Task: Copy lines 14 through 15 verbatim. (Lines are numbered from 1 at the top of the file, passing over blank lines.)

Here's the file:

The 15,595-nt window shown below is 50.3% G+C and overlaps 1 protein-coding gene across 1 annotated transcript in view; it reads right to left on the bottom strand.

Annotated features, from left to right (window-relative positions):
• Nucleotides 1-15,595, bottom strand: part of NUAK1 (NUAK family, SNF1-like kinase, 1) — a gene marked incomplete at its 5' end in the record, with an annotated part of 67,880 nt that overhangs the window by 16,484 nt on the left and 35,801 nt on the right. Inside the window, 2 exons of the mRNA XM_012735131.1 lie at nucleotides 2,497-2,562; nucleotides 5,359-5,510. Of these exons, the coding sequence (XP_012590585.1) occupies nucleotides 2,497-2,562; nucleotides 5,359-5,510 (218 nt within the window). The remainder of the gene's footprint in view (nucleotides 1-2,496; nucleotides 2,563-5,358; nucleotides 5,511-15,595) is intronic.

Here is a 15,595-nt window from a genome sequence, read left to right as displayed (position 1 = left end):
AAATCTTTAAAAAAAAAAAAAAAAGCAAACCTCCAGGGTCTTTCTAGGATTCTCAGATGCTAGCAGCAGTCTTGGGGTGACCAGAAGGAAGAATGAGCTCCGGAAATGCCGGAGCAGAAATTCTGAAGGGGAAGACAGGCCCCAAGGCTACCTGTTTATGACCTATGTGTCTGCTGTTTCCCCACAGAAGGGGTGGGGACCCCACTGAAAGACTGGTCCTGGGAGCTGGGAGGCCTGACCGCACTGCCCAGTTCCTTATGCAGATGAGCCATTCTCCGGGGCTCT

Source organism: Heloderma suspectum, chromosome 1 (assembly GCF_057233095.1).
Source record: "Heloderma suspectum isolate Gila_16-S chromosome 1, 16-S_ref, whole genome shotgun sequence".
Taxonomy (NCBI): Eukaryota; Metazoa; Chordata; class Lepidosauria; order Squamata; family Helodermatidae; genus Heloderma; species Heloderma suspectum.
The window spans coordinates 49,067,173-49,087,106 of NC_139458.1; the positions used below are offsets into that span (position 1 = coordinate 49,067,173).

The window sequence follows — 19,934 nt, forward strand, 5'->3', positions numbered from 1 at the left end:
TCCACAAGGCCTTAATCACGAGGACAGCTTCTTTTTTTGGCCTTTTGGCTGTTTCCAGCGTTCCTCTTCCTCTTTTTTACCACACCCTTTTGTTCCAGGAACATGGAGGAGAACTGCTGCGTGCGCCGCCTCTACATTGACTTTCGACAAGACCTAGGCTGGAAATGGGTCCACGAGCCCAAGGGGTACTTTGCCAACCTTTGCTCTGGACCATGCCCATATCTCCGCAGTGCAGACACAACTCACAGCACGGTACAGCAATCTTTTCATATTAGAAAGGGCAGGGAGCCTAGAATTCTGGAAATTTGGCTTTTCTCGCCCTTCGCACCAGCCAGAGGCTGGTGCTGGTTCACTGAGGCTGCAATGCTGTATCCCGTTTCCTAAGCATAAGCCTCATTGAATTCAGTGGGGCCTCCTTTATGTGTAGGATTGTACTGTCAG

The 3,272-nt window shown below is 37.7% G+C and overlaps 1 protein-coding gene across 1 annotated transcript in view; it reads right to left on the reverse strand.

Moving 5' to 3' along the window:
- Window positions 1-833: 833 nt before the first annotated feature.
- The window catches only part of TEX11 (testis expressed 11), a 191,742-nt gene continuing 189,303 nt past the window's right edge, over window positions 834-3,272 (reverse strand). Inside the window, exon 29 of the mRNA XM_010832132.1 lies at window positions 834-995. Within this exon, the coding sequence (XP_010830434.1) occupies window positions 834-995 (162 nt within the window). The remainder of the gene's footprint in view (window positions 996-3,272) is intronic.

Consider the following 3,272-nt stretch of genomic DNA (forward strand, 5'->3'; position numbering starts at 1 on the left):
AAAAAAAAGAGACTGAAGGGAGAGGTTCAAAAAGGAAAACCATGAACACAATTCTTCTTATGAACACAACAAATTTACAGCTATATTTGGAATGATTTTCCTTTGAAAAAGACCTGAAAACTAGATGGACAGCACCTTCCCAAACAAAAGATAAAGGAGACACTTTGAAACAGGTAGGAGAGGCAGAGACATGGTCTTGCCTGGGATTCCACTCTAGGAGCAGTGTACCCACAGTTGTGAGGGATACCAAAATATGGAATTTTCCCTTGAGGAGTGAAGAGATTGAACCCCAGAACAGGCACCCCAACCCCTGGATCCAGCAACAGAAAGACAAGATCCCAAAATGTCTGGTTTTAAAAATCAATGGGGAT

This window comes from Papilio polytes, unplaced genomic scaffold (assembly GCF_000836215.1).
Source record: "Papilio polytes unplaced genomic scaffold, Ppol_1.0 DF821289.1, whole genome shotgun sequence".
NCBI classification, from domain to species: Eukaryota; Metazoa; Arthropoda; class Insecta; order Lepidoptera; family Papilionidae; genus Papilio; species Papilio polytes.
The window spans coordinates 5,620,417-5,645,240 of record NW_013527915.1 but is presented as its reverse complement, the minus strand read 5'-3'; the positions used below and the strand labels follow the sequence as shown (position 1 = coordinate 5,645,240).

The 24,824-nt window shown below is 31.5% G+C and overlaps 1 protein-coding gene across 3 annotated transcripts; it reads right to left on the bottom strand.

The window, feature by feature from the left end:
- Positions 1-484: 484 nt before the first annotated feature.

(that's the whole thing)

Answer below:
- Window positions 1-833: 833 nt before the first annotated feature.
- The window catches only part of TEX11 (testis expressed 11), a 191,742-nt gene continuing 189,303 nt past the window's right edge, over window positions 834-3,272 (reverse strand). Inside the window, exon 29 of the mRNA XM_010832132.1 lies at window positions 834-995. Within this exon, the coding sequence (XP_010830434.1) occupies window positions 834-995 (162 nt within the window). The remainder of the gene's footprint in view (window positions 996-3,272) is intronic.